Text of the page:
Train like a pro

Train like a Pro. Train how the Pros train. I am sure we have all heard that or have been sold that by somebody! What does it actually mean? Is it being tied up in bands on some unstable surface doing circus tricks with bars and DB’s? NO, absolutely not! Unless you are actually training to be in the circus, and I have no experience training professional circus athletes at this point (and I do not plan on it unless the pay is really really good :).

Professional athletes are just like anybody else. The difference when training pro athletes in sports is about the time of year and what is the effect/quality you are looking to enhance. There is a time and place for everything for everyone. The bottom line is we need a few things in the foundation before we start to specialize and get sport specific. I no longer actually use the term ‘sport specific’ because it really just confuses people. Dribbling a soccer ball in a weight vest might sound and look sport specific but it is probably not getting the job done.

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Diagram – Al Vermeil NFL/NBA/MLB Strength Coach. Only strength coach with a championship in 2 professional sports

When we are building athletes from the ground up we are looking for certain qualities that we can build upon. Here is a quick list of things I like to see in athletes:

  • 1. Proper mobility supported by proper stability (this is different for everyone)
  • 2. Adequate Strength
    •     a. Push Ups or Bench Press Testing
    •     b. Squat or Lunge Testing
    •     c. Pull Up Testing
    •     d. Performance Testing
      •        i. Anaerobic and Aerobic Testing
      • Train like a pro 2
      •        ii. Change of Direction Testing

If we have established our foundation and have a good baseline to build upon we simply just have to map out the plan that takes the athlete to their season. This is where we use periodization. Macrocycles and microcycles are decided on how much time we have and what qualities we need to build. Most often or not with athletes we are working on EXPLOSIVENESS. Power is the combination of speed and strength together. How do we go about training these qualities? Realize we can train these qualities from a maximal output ability as well as a capacity ability. Simply ask yourself: how much power can I produce and how long can I make that power last?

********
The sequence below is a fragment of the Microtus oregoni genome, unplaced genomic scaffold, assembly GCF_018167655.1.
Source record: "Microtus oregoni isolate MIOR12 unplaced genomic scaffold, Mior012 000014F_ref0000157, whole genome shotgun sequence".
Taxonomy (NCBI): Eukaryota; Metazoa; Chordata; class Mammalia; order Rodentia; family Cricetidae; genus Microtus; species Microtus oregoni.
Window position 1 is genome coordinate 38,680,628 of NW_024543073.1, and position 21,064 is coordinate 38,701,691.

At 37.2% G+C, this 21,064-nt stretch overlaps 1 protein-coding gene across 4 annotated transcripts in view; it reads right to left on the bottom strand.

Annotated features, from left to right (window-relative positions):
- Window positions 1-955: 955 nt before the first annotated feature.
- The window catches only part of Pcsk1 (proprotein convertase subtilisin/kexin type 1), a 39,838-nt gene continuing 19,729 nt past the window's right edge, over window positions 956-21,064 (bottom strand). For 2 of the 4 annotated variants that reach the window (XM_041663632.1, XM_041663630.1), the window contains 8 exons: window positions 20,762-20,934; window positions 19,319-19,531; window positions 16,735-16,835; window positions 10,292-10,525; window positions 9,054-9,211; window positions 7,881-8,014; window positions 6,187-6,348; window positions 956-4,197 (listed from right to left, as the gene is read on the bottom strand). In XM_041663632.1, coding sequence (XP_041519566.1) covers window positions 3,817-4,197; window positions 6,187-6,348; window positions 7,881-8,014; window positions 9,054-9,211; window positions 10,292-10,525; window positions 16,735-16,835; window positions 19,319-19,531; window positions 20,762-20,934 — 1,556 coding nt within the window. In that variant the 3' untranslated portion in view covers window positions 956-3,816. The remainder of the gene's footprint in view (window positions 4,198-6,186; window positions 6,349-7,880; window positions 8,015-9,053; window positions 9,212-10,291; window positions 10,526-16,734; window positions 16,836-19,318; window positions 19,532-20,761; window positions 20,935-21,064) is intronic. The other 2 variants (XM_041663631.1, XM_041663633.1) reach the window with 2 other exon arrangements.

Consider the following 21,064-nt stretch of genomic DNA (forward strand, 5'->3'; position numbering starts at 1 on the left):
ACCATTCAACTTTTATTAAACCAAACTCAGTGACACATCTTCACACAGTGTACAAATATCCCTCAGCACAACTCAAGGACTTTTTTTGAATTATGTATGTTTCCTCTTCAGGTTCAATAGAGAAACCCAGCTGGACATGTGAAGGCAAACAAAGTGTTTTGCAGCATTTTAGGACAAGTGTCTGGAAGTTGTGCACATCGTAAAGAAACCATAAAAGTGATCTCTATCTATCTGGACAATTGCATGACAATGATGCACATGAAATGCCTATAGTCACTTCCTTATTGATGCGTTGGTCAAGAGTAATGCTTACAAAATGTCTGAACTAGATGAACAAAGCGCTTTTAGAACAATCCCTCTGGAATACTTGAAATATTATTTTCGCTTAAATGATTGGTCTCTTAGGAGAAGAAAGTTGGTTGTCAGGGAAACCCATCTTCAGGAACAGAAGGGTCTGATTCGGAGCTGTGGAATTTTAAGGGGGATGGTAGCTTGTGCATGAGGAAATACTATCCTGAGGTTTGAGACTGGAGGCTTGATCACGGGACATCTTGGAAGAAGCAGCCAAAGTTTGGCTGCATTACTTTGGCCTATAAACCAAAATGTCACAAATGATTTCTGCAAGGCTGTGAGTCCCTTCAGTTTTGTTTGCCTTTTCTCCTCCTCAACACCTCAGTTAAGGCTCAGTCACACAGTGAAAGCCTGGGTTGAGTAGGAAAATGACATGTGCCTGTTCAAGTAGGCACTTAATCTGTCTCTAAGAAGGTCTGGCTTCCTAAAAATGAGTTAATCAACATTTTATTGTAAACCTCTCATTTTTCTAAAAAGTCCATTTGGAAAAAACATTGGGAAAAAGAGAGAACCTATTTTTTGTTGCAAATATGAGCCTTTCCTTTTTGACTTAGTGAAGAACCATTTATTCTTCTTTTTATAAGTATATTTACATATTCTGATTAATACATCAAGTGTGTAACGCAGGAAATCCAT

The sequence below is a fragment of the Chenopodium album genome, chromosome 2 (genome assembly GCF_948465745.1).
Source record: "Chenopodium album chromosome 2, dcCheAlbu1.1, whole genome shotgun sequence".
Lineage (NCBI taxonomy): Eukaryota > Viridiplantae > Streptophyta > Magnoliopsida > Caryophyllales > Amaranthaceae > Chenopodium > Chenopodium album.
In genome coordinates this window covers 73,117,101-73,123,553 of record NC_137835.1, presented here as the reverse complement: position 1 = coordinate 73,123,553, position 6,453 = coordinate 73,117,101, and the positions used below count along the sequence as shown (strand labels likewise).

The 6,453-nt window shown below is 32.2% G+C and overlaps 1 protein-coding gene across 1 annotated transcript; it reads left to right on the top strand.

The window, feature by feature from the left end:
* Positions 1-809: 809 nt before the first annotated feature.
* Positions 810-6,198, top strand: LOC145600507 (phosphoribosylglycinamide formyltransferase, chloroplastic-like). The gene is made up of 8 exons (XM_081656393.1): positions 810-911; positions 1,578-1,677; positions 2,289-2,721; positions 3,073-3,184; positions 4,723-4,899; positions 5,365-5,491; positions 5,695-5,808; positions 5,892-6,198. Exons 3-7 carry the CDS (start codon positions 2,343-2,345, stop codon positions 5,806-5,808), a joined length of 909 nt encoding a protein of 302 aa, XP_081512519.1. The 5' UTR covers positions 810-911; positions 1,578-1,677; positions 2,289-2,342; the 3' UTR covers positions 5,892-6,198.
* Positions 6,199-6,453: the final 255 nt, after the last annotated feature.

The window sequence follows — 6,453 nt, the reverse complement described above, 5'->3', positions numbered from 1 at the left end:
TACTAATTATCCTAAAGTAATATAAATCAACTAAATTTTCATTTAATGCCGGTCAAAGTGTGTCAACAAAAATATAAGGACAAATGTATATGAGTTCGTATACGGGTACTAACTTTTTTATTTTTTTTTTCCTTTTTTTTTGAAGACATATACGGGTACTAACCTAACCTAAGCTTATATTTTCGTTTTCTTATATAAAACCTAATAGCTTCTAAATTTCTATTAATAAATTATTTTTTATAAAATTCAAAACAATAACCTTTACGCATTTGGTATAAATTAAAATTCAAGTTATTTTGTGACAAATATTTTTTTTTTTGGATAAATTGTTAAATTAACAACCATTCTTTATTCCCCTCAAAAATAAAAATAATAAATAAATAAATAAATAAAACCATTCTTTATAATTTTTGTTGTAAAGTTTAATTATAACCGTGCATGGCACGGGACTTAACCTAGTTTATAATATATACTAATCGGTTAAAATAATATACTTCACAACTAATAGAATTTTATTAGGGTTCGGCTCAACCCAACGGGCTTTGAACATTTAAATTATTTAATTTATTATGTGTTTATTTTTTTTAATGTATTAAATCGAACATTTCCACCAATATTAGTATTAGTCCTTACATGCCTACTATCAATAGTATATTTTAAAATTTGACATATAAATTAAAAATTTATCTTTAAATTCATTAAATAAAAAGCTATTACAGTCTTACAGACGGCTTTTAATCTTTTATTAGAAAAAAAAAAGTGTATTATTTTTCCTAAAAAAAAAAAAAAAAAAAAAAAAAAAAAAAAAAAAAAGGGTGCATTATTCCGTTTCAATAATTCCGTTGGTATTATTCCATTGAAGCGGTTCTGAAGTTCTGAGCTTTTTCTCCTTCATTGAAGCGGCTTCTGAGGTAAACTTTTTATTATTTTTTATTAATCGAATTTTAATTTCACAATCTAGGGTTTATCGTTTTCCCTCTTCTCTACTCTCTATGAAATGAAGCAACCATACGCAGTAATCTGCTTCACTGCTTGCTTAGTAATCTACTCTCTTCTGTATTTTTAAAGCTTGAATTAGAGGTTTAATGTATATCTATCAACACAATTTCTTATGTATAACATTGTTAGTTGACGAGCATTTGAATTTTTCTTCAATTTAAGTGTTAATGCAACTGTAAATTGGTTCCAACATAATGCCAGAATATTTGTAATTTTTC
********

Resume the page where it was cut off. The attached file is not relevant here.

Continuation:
What do we use? Depending on the athletes training age, ability and what you have in your trainer toolbox will be a factor here. Here are some simple progressions and/or methods I use with athletes of all levels. PS – What makes a pro athlete great is they do the basics better than everyone else. No exercise is too good or too easy for anyone.

  • Bodyweight
    1. Hills
    2. Explosive Push Ups
    3. Squat Jumps
    4. Easy, effective, and all it will cost you is the energy you put into it.

  • Equipment
    1. Medicine Ball ( 5-10% of Bodyweight )
    2. Resistance Bands
    3. Ropes
    4. Bags – (blackPack can be thrown, tossed, and used as a prowler/sled)
    5. Inexpensive, functional, very effective, and for many it is more than enough (And you can find many of these options at aerobis [Thanks for the nod, Jim! Editor])

  • Train like a pro 3
  • Weight Training
    1. Olympic Lifting
    2. Sometimes you just need more weight and this is very effective. There is a line of progressions from Hang Cleans to Power Snatch. Finding what works and what is effective for someone here can be a whole separate discussion some other time.

    3. Prowlers/Sleds

No matter what you are using from the above 3 categories it is about the power and speed of the drill. Slow does not and will not produce what we are looking for. Those heavy and slow squats can have a purpose somewhere along the line but we need to get the body to react and move. We want the nervous system to respond. We want to recruit those fast twitch fibers and maximize their ability to respond.

Below are some great drills for power and speed development. Remember these are just general drills. Drills that work for some will not work for others. Understand how your body works, what your body needs, and how your body responds. Remember, to be FAST you have to train FAST!

Yours in Strength,
Jim Ferris

Vier Übungen für ein Profi-Training

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band-resisted push-ups
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Handclap push-ups
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Squat Jumps
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Squat jumps with dumbbells

Our #FitforFIBO training plan

Along with out other FIBO preparations we have designed a 14-week training plan. In it, we have also done a testing, included an 8-week general preparation phase, and 6 weeks of specific preparation to get us in the best shape for the FIBO in April. If you are looking for a new training plan or trying to get some new impulses to expand yours then you should definitely check out our #FitforFIBO training plan!

Author: Jim Ferris

Jim Ferris is a Philadelphia based trainer whose clientele includes professional athletes, local teams, everyday fitness enthusiasts, and maybe a celebrity or two depending on who is in town. Jim is known for his work in the basketball community from training with the Philadelphia 76ers for many years and training several NBA players that live their offseason in the Philadelphia area. Jim’s expertise in the training field, along with his dynamic and creative training style keeps players, coaches and clients coming back year after year. Click here to visit James homepage and here to follow him on Facebook.

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